There is confusion about the financial market’s performance in 2009 versus that of the “real” economy. We expect that the notion of a “V”-shaped recovery will give way to the understanding that an “L” is the letter representative of the real world. Yet, on the corporate credit side, we are seeing businesses’ margins improving, cash balances increase as companies focus on survival, the new issue market is flowing allowing for additional liquidity, and default rates are expected to plunge over the next few years. We see this as a good environment for high yield investors.
It seems the liquidity rally is near an end. Fundamentals and valuations can be ignored for long stretches, but not forever. Fundamentals of many businesses look to be pressured going forward as sales growth will remain limited and there will be little juice to suck out of margins after this recent cost cutting blitz. We see the ridiculous valuations as a reason to take the chips off the equity table. However, valuations, via spreads, in high yield remain attractive from our perspective.
Once in a lifetime spreads, pent up cash flows combined with a new issue market that had been dormant for months and some hot money chasing it got the fuse lit in high yield in the first half of 2009. While high yield has substantially outperformed in the first half, this is not a reason to celebrate because 2008 is still fresh on our minds. There are several important questions that need to be addressed and lies the market is telling us that need to be understood as investors make decisions. Amidst this backdrop, we see attractive opportunities in the high yield market, especially from the recent wave of secured bond new issuance.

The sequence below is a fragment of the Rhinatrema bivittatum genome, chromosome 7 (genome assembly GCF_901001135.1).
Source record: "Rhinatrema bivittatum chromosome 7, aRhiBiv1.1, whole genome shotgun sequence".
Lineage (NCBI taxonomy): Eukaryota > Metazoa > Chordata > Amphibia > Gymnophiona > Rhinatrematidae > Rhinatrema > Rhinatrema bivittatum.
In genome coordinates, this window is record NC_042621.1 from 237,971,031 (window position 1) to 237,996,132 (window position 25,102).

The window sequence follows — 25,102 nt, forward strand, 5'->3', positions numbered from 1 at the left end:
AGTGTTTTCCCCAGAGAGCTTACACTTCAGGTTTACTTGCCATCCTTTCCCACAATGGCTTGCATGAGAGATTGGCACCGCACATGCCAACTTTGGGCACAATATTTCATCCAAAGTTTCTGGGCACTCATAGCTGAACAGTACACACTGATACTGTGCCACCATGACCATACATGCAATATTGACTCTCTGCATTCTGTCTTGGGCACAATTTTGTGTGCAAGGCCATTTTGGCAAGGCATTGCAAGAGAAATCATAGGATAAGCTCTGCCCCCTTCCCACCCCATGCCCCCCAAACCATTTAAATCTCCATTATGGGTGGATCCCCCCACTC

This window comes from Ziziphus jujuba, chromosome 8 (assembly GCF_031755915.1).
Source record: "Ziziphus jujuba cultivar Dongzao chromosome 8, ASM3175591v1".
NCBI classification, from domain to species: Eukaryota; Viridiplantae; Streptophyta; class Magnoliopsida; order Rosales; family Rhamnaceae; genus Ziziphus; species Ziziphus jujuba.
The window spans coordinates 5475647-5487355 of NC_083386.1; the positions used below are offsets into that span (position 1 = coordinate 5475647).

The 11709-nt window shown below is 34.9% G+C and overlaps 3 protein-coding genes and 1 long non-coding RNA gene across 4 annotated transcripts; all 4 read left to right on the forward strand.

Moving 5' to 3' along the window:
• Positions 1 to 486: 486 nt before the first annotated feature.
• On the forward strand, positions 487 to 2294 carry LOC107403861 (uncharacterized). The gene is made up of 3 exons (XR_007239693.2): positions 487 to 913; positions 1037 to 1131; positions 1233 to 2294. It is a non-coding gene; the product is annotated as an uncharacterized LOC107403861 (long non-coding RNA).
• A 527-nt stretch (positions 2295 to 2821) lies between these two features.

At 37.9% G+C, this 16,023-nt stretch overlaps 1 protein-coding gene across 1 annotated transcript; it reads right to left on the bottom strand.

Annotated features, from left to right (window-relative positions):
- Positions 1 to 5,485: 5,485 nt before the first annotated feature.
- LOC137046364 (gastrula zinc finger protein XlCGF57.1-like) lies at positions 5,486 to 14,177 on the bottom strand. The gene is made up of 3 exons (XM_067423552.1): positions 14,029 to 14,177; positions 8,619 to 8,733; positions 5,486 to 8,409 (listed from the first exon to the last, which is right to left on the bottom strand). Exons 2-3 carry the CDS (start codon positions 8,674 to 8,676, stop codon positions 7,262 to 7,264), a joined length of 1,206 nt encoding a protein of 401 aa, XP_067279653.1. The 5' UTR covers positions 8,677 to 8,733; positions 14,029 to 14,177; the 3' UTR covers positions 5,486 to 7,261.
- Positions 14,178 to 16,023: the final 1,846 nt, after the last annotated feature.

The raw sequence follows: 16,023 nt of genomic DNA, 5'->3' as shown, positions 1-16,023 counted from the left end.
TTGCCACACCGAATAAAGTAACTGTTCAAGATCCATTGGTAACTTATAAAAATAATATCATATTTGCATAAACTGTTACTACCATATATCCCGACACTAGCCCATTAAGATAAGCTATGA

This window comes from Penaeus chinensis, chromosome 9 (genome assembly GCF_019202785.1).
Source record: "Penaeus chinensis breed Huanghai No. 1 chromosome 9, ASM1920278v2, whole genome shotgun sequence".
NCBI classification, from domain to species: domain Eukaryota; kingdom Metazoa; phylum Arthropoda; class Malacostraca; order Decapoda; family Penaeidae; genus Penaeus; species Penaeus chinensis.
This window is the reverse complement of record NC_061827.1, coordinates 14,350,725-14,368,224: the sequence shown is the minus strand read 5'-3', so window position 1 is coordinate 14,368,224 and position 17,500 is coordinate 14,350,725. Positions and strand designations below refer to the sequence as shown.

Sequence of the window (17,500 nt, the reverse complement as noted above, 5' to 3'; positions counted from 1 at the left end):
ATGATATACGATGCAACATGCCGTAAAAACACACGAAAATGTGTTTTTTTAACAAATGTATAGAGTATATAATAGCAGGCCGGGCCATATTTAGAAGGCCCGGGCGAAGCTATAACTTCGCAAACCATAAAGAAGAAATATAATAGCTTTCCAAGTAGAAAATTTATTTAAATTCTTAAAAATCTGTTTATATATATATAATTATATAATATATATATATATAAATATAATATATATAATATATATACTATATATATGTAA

Q1 2009 has been the mirror opposite of Q4 2008, with every asset class riding the wave up. Market participants are grasping on “green shoots” to feed the buying frenzy. However, in looking at equities specifically, we see that as the ultimate delusion. Research has shown that most, if not all, of the returns from equities over the last 100 years were driven by dividends. Yield matters for investors. With equities currently offering very little in the way of yield (dividends), we see corporate debt, with its steady coupon cash flow as a better investment option.